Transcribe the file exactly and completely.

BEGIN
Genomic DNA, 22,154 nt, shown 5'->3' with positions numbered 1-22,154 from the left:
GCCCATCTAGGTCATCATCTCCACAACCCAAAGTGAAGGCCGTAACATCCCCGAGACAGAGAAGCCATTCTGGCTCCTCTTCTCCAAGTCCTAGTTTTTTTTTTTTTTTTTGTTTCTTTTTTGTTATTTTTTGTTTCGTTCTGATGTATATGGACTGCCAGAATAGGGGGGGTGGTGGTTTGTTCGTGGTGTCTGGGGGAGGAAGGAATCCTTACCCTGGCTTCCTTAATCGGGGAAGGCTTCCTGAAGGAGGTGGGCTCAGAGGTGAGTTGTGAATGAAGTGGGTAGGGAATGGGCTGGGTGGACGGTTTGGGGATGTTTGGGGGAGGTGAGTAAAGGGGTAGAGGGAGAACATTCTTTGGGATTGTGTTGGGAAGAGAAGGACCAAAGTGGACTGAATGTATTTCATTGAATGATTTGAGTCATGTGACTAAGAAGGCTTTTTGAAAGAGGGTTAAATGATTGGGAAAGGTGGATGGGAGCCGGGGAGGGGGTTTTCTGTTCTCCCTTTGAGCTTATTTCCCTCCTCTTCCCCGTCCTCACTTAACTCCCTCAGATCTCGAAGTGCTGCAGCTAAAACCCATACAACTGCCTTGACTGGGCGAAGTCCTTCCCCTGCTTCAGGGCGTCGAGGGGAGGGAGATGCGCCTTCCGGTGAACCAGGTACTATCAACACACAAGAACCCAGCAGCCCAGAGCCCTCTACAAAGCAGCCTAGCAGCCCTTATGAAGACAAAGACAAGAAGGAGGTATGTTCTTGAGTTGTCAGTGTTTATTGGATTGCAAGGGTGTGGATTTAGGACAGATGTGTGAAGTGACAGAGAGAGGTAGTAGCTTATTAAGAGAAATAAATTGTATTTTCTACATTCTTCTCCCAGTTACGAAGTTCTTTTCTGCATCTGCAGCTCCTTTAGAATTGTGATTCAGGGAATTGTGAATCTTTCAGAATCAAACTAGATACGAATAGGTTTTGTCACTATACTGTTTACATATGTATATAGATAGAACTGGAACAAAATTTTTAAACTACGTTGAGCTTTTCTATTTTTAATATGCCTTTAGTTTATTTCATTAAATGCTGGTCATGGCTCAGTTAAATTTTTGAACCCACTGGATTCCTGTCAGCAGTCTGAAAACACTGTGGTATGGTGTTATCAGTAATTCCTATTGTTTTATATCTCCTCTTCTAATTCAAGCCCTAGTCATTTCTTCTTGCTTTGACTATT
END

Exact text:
Genomic DNA, 22,154 nt, shown 5'->3' with positions numbered 1-22,154 from the left:
GCCCATCTAGGTCATCATCTCCACAACCCAAAGTGAAGGCCGTAACATCCCCGAGACAGAGAAGCCATTCTGGCTCCTCTTCTCCAAGTCCTAGTTTTTTTTTTTTTTTTTGTTTCTTTTTTGTTATTTTTTGTTTCGTTCTGATGTATATGGACTGCCAGAATAGGGGGGGTGGTGGTTTGTTCGTGGTGTCTGGGGGAGGAAGGAATCCTTACCCTGGCTTCCTTAATCGGGGAAGGCTTCCTGAAGGAGGTGGGCTCAGAGGTGAGTTGTGAATGAAGTGGGTAGGGAATGGGCTGGGTGGACGGTTTGGGGATGTTTGGGGGAGGTGAGTAAAGGGGTAGAGGGAGAACATTCTTTGGGATTGTGTTGGGAAGAGAAGGACCAAAGTGGACTGAATGTATTTCATTGAATGATTTGAGTCATGTGACTAAGAAGGCTTTTTGAAAGAGGGTTAAATGATTGGGAAAGGTGGATGGGAGCCGGGGAGGGGGTTTTCTGTTCTCCCTTTGAGCTTATTTCCCTCCTCTTCCCCGTCCTCACTTAACTCCCTCAGATCTCGAAGTGCTGCAGCTAAAACCCATACAACTGCCTTGACTGGGCGAAGTCCTTCCCCTGCTTCAGGGCGTCGAGGGGAGGGAGATGCGCCTTCCGGTGAACCAGGTACTATCAACACACAAGAACCCAGCAGCCCAGAGCCCTCTACAAAGCAGCCTAGCAGCCCTTATGAAGACAAAGACAAGAAGGAGGTATGTTCTTGAGTTGTCAGTGTTTATTGGATTGCAAGGGTGTGGATTTAGGACAGATGTGTGAAGTGACAGAGAGAGGTAGTAGCTTATTAAGAGAAATAAATTGTATTTTCTACATTCTTCTCCCAGTTACGAAGTTCTTTTCTGCATCTGCAGCTCCTTTAGAATTGTGATTCAGGGAATTGTGAATCTTTCAGAATCAAACTAGATACGAATAGGTTTTGTCACTATACTGTTTACATATGTATATAGATAGAACTGGAACAAAATTTTTAAACTACGTTGAGCTTTTCTATTTTTAATATGCCTTTAGTTTATTTCATTAAATGCTGGTCATGGCTCAGTTAAATTTTTGAACCCACTGGATTCCTGTCAGCAGTCTGAAAACACTGTGGTATGGTGTTATCAGTAATTCCTATTGTTTTATATCTCCTCTTCTAATTCAAGCCCTAGTCATTTCTTCTTGCTTTGACTATT